Maverick Citizen Newsletter Editorial
Let community leaders lead the Covid-19 response at grassroots
When the government, in deciding on imposing a hard lockdown on South Africans, perhaps inadvertently excluded the plan-makers, the make-doers, the eyes and ears of South Africa's communities, it created a fatal flaw in the fight against the coronavirus pandemic.
For weeks now, community leaders have watched while the police and the defence force patrol the streets. Stuck at home, as most want to obey the rules, they are turning to social media with their messaging – and it is on point.
For them the fight is about saving lives, not about a display of government power. They spread the word on hand washing, on masks and on physical distancing. Even in a fearful situation where the infection is spreading like wildfire, community leaders in townships outside Humansdorp put up their signs: “Lockdown. Moenie kuier nie.” (No visitors)
It is time to give them a chance to deal with this. And by “this” we mean providing community leaders with information and resources. As the informal command council of each little community in South Africa, they are more agile, have better intelligence and probably are less worried about stepping on toes than the current unwieldy structures fighting the pandemic.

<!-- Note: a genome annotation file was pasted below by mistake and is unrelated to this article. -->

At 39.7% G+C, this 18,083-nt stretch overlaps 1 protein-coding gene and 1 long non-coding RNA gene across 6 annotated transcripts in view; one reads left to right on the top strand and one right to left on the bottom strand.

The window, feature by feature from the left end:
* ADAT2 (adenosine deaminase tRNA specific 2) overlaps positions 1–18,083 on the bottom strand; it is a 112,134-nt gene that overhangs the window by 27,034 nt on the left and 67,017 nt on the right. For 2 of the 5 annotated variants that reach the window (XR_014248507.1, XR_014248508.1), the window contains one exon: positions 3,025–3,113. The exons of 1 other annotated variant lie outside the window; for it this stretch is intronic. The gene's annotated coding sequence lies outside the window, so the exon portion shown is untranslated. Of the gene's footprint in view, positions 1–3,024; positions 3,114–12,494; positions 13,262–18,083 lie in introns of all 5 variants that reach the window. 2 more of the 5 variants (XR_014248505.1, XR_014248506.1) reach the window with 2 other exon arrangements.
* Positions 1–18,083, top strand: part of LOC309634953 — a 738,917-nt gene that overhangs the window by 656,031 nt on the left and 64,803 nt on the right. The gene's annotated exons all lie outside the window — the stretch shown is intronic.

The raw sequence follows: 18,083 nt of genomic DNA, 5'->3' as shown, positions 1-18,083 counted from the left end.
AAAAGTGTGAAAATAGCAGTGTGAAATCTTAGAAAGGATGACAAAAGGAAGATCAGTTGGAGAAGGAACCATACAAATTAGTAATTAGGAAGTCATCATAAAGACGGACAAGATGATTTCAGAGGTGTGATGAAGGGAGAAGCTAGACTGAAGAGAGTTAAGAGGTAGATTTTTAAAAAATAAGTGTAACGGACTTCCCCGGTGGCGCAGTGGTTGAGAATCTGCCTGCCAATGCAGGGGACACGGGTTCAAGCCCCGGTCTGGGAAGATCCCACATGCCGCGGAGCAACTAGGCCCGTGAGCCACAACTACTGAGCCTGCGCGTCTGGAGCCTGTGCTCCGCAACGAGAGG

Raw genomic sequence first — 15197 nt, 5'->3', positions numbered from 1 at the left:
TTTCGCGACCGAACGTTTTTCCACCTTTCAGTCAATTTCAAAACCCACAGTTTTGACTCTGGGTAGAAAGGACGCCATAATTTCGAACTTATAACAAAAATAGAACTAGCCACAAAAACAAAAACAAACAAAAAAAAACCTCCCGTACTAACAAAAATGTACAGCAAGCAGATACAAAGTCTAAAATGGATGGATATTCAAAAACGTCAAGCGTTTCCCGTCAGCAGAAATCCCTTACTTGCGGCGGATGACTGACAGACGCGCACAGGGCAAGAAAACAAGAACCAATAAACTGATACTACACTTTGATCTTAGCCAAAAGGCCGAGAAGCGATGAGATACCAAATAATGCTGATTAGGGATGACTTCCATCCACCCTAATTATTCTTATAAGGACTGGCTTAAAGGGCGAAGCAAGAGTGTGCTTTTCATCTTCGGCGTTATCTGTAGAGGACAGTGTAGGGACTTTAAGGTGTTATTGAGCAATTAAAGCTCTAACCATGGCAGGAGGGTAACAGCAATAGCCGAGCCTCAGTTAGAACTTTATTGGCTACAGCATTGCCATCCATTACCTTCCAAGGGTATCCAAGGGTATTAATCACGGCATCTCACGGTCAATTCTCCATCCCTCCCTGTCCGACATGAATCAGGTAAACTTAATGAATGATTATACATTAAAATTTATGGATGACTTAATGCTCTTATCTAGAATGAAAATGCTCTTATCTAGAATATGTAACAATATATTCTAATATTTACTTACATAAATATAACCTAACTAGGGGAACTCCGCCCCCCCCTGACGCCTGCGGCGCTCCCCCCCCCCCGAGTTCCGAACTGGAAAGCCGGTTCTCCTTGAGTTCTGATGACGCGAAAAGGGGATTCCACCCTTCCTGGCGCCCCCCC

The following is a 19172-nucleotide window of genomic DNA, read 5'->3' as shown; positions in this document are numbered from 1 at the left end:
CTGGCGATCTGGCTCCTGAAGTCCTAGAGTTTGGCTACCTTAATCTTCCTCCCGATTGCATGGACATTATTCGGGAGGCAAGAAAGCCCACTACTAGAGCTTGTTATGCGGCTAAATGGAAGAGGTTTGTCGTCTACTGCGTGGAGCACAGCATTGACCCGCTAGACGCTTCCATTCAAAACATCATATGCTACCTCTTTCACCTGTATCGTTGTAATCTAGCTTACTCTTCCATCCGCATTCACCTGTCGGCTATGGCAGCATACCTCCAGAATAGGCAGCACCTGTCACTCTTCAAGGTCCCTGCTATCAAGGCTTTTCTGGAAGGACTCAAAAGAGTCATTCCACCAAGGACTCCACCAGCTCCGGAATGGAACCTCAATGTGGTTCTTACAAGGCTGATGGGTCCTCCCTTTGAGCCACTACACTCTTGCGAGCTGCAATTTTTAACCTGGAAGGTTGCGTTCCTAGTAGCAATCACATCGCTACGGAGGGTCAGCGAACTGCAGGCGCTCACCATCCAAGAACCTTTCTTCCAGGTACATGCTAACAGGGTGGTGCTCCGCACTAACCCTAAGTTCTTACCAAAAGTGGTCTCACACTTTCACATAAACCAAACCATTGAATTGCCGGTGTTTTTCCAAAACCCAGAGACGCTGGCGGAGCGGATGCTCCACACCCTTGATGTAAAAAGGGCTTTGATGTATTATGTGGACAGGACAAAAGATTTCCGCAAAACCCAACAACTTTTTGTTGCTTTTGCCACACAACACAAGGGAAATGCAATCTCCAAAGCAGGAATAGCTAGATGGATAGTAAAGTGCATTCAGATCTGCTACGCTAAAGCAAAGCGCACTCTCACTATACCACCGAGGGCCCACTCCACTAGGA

They, more than anybody, know the fault lines of our communities. They are aware of the hunger, the daily scramble for water and the rising cases of domestic violence. They also know that there is a simmering trust deficit when it comes to government.
The Minister of Health, Dr Zweli Mkhize, said this as long ago as the start of April when South Africans were still getting used to lockdown. “To defeat Covid-19 is no longer an issue of a nurse and a doctor; it is actually about society, it is actually about going into a combat zone and fighting this infection.”